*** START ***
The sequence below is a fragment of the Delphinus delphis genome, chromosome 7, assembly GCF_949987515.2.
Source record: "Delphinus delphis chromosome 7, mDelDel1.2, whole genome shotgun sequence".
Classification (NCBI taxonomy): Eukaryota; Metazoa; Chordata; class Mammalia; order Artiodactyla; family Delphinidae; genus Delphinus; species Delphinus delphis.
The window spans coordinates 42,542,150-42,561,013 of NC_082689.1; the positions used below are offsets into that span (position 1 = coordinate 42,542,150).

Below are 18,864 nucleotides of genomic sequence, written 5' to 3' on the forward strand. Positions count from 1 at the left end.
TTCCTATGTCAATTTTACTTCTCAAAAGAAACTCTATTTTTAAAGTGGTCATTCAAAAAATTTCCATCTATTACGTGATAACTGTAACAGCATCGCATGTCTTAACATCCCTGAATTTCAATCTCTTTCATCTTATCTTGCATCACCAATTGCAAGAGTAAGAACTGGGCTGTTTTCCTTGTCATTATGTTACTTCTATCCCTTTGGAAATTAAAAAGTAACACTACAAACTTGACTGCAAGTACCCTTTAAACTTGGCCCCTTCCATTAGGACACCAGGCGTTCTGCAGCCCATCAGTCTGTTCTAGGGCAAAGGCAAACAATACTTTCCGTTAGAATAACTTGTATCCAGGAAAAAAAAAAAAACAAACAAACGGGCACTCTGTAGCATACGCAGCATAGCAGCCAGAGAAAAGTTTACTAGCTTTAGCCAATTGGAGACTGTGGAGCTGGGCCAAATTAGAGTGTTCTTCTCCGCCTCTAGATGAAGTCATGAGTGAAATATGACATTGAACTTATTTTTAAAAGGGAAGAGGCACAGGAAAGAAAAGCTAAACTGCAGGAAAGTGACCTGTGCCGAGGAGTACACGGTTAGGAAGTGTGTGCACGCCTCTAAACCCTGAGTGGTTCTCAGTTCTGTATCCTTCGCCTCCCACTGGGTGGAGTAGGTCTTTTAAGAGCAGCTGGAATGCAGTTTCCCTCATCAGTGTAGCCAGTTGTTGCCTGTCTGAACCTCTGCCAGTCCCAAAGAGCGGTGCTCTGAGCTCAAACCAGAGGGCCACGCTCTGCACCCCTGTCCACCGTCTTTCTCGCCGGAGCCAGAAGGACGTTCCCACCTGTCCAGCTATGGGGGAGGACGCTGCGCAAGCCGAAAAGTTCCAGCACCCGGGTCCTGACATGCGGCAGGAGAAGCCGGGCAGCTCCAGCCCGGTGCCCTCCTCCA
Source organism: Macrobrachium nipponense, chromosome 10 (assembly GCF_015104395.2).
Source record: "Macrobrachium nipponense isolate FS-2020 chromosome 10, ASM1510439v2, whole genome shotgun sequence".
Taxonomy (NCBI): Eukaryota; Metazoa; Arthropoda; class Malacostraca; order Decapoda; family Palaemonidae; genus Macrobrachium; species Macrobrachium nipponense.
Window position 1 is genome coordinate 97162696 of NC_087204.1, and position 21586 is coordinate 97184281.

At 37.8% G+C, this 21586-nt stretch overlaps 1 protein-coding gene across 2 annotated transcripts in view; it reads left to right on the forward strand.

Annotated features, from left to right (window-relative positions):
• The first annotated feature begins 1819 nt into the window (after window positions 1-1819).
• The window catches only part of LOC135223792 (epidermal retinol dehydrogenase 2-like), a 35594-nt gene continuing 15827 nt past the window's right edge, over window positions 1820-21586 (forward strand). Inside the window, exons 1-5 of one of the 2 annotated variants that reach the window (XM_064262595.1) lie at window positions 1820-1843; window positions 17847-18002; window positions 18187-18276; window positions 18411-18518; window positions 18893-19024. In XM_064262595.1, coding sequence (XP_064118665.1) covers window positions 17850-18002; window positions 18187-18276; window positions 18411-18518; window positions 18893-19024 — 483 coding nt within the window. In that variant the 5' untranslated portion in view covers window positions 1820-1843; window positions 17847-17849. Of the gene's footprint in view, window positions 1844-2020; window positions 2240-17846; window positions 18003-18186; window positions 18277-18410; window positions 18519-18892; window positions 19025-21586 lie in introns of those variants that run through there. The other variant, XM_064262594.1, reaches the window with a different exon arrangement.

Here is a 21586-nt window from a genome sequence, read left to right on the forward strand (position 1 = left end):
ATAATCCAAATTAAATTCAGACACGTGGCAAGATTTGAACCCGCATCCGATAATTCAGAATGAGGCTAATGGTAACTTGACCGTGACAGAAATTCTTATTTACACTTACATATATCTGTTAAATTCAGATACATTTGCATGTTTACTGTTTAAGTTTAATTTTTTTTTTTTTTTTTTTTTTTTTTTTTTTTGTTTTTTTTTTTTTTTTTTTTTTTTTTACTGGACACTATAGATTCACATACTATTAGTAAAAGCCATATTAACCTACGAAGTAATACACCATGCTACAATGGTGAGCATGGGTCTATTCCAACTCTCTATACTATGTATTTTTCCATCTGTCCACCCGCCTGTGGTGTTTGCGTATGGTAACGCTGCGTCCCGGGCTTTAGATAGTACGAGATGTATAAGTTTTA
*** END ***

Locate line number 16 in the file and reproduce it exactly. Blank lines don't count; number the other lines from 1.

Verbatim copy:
ATAATCCAAATTAAATTCAGACACGTGGCAAGATTTGAACCCGCATCCGATAATTCAGAATGAGGCTAATGGTAACTTGACCGTGACAGAAATTCTTATTTACACTTACATATATCTGTTAAATTCAGATACATTTGCATGTTTACTGTTTAAGTTTAATTTTTTTTTTTTTTTTTTTTTTTTTTTTTTTTGTTTTTTTTTTTTTTTTTTTTTTTTTTACTGGACACTATAGATTCACATACTATTAGTAAAAGCCATATTAACCTACGAAGTAATACACCATGCTACAATGGTGAGCATGGGTCTATTCCAACTCTCTATACTATGTATTTTTCCATCTGTCCACCCGCCTGTGGTGTTTGCGTATGGTAACGCTGCGTCCCGGGCTTTAGATAGTACGAGATGTATAAGTTTTA